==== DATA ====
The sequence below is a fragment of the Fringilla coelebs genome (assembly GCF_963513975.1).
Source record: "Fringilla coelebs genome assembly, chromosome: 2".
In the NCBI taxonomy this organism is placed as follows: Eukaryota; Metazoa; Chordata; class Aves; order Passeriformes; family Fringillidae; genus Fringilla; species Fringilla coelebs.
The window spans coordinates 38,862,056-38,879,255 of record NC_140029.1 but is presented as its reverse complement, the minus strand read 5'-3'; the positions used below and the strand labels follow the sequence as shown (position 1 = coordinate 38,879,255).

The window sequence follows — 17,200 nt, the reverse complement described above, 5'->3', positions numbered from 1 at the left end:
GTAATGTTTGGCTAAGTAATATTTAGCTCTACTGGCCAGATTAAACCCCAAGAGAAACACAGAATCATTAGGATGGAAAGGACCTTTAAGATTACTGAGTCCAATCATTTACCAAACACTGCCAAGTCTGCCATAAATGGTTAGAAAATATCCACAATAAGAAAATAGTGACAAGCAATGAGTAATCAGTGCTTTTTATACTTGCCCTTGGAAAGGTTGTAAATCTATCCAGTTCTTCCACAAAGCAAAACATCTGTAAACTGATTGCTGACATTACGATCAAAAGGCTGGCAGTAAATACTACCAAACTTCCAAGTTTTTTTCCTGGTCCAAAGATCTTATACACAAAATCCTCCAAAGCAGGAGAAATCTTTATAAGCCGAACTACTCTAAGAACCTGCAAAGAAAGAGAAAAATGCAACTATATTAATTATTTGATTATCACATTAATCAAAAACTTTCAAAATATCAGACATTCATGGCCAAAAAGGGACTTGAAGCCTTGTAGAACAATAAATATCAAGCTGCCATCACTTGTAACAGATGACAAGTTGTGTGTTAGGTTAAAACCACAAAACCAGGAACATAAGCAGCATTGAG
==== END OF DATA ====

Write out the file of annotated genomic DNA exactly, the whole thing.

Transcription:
The sequence below is a fragment of the Fringilla coelebs genome (assembly GCF_963513975.1).
Source record: "Fringilla coelebs genome assembly, chromosome: 2".
In the NCBI taxonomy this organism is placed as follows: Eukaryota; Metazoa; Chordata; class Aves; order Passeriformes; family Fringillidae; genus Fringilla; species Fringilla coelebs.
The window spans coordinates 38,862,056-38,879,255 of record NC_140029.1 but is presented as its reverse complement, the minus strand read 5'-3'; the positions used below and the strand labels follow the sequence as shown (position 1 = coordinate 38,879,255).

The window sequence follows — 17,200 nt, the reverse complement described above, 5'->3', positions numbered from 1 at the left end:
GTAATGTTTGGCTAAGTAATATTTAGCTCTACTGGCCAGATTAAACCCCAAGAGAAACACAGAATCATTAGGATGGAAAGGACCTTTAAGATTACTGAGTCCAATCATTTACCAAACACTGCCAAGTCTGCCATAAATGGTTAGAAAATATCCACAATAAGAAAATAGTGACAAGCAATGAGTAATCAGTGCTTTTTATACTTGCCCTTGGAAAGGTTGTAAATCTATCCAGTTCTTCCACAAAGCAAAACATCTGTAAACTGATTGCTGACATTACGATCAAAAGGCTGGCAGTAAATACTACCAAACTTCCAAGTTTTTTTCCTGGTCCAAAGATCTTATACACAAAATCCTCCAAAGCAGGAGAAATCTTTATAAGCCGAACTACTCTAAGAACCTGCAAAGAAAGAGAAAAATGCAACTATATTAATTATTTGATTATCACATTAATCAAAAACTTTCAAAATATCAGACATTCATGGCCAAAAAGGGACTTGAAGCCTTGTAGAACAATAAATATCAAGCTGCCATCACTTGTAACAGATGACAAGTTGTGTGTTAGGTTAAAACCACAAAACCAGGAACATAAGCAGCATTGAG